Watson and Holmes: a study in black by Karl Bollers, Rick Leonardi and Larry Stroman, SCB: There was a Kickstarter for this Eisner-nominated comic recently, in a bid to get a second volume funded, and I've read a lot of praise for the series. I think this is a new releases of the first trade, and I don't expect it to stay in print long, so get your hands on it while you can. 'The first African-American Sherlock Holmes series features the full first arc of Sir Arthur Conan Doyle's Sherlock Holmes and Dr. John Watson stories and the original cast of characters, now re-envisioned as African Americans living in contemporary Harlem. Watson is an Afghanistan war vet working in an inner city clinic and Holmes is a local PI who takes unusual cases. When one of those cases ends up in Watson's ER, the unlikely duo strike up a partnership to find a missing girl.'

MIND MGMT vol 4 The Magician by Matt Kindt, Dark Horse: Dark Horse are really good with getting these hardback collections of Kindt's MIND series out: 'this new volume contains new storylines, new characters and an astonishing 'silent issue' with no dialogue whatsoever. Meru is back on the team, but can she ever trust Lyme again? What role did the Magician play in the Management's history of the 1960s through the 1980s? And what is the secret of the Seven Immortals?'

Arsene Shrauwen by Olivier Schrauwen, Fantagraphics: This seems to have slipped under the radar a bit, where it should be loudly touted news: a new Olivier Schrauwen book that follows the story of his grandfather as, in 1947, he travels across the ocean to a mysterious, dangerous jungle colony at the behest of his cousin. 'Together they would build something deemed impossible: a utopia of modernity, in the wilderness — but not before Arsene falls in love with his cousin's wife, Marieke. Whether delirious from love or a fever-inducing jungle virus, Arsene's loosening grip on reality is mirrored by the reader's uncertainty of what is imagined or real by Arsene.'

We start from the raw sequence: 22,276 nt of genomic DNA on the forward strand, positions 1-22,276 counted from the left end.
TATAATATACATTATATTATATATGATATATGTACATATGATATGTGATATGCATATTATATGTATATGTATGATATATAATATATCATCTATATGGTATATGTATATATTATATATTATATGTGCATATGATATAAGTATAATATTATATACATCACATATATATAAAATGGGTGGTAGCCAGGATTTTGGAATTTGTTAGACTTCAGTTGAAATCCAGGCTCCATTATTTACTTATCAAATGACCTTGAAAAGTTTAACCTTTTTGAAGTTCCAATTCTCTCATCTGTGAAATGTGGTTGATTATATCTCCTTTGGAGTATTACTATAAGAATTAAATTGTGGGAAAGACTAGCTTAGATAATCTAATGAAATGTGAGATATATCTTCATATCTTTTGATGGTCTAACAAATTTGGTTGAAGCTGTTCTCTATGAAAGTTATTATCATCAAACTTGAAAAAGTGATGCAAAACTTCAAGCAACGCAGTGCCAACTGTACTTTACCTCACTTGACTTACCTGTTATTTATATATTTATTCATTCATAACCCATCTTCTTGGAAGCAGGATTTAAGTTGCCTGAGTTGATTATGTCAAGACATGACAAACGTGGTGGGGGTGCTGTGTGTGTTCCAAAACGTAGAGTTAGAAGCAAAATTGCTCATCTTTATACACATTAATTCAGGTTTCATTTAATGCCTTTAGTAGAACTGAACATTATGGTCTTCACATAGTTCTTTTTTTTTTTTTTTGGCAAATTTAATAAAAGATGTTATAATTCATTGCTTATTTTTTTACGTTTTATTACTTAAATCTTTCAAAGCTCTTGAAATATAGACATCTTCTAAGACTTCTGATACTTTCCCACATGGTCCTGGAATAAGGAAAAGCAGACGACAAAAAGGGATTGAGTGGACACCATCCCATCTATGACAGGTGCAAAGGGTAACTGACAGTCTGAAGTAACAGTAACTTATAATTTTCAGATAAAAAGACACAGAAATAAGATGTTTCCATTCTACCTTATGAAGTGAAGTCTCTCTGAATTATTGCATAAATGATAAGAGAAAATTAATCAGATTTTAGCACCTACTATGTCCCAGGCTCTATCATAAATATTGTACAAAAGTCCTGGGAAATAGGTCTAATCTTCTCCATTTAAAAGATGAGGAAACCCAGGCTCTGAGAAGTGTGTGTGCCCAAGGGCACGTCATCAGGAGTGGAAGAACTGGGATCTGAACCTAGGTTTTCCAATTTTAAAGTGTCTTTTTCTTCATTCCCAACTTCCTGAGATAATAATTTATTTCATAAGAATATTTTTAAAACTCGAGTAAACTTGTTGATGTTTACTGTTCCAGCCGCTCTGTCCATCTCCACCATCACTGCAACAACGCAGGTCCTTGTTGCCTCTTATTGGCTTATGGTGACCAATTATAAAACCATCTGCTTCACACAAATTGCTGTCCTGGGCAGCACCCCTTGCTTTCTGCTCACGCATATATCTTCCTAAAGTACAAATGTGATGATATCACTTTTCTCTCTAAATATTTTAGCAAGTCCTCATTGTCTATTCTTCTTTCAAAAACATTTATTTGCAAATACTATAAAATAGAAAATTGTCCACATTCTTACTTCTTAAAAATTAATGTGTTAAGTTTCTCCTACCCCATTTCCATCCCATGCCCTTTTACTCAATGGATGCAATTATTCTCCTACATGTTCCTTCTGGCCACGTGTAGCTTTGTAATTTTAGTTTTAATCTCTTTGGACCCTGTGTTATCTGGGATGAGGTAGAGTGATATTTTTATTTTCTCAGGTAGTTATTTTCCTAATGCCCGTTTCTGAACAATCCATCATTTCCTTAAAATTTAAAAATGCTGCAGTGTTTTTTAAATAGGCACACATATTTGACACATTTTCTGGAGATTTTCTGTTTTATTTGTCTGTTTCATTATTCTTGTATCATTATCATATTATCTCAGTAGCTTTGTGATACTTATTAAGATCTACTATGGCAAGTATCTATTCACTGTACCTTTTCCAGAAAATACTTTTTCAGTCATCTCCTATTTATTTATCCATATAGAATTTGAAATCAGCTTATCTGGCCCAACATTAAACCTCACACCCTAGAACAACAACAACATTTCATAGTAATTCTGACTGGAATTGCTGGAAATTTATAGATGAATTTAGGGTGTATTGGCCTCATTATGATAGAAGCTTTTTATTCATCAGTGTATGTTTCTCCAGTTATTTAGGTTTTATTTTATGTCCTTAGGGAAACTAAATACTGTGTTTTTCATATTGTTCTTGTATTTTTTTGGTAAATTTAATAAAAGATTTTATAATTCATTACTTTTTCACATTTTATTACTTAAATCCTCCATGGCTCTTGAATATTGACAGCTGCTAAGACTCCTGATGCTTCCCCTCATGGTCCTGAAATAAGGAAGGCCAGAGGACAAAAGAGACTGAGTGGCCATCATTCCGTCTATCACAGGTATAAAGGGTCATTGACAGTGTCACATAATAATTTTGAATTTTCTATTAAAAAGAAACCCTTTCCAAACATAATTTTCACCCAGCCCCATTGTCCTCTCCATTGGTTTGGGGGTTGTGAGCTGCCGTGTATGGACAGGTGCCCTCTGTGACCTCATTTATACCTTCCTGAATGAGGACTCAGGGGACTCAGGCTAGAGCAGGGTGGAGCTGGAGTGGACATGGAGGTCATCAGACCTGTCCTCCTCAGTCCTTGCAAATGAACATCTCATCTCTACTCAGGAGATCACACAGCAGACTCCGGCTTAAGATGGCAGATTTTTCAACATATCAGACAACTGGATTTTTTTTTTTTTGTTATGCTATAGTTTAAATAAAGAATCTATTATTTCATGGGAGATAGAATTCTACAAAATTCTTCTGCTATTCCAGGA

Spera Ascension of the Starless by Josh Tierny, Giannia Milonoginaais, et al, Archaia: 'After 3 volumes, Spera returns with The Starless Queen is plotting an invasion of Spera, and has sent the merciless General Zeal to secure its capital. Unfortunately for her, the Queen's obsession with killing Princesses Pira and Lono--her only daughter, and the last link to a conquered kingdom--has resulted in the pair learning of her plans through captured scouts. What began for the princesses as a hunt for treasure is now a perilous journey to warn the Speran King!'

Grandville Noel by Bryan Talbot, Jonathan Cape: Britain has its own anthropomorphic detective in the form of Bryan Talbot's Detective Inspector LeBrock of Scotland Yard, who returns for a fourth outing as he's called away from his Christmas break to embark on a new investigation. 'Teaming up with Chance Lucas, a gun-slinging operative of the Pinkerton Detective Agency, and reigniting his steamy love affair with the voluptuous Parisian badger prostitute Billie, LeBrock clashes with both cult fanatics and doughface terrorists, uncovering in the process a centuries-old religious conspiracy that threatens to plunge the world into bloody civil war.'